One of the common themes in drought journalism (mine at times included, sadly) is the tendency to cry “drought” at minor excursions into the down side of natural variability, when the real problem is not so much water supply as voracious consumption. Blaming nature is a whole lot easier than blaming ourselves.
Is that the case now in California? Bettina Boxall’s story in this morning’s LA Times (h/t Belshaw) seems to suggest it might be:
The water interests who have spit out grim news releases the last two months were silent Monday in the face of the growing snowpack.
Those who would like to build new reservoirs and canals and to weaken environmental regulations have invoked the drought like a mantra in recent weeks.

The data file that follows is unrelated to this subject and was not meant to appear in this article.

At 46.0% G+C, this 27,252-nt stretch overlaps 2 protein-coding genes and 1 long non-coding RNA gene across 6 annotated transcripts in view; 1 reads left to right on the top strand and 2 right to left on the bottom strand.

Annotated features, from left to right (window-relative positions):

A recently introduced congressional bill that would allow federal officials to relax endangered-species protections in the Sacramento-San Joaquin Delta is titled the California Drought Alleviation Act.
“For over 100 years in California, the drought argument has been used consistently to justify actions, and I think this is no exception,” said Robert Wilkinson, director of the Water Policy Program at UC Santa Barbara’s Bren School of Environmental Science and Management.
Until we figger out how to dramatically slow then reverse our population growth, it is imperative to find blame elsewhere.
Sure, there is the problem more generally of attributing to nature problems that should be attributed to us. Are all natural disasters truly natural in origin? The Editor-in-Chief at Science, back in 2006, remarked on how we “let ourselves off the hook” by calling them acts of God, or whatever. But demand-driven drought does exist. And if you define a drought as insufficient to meet demand>, then it would be legitimate in the right context.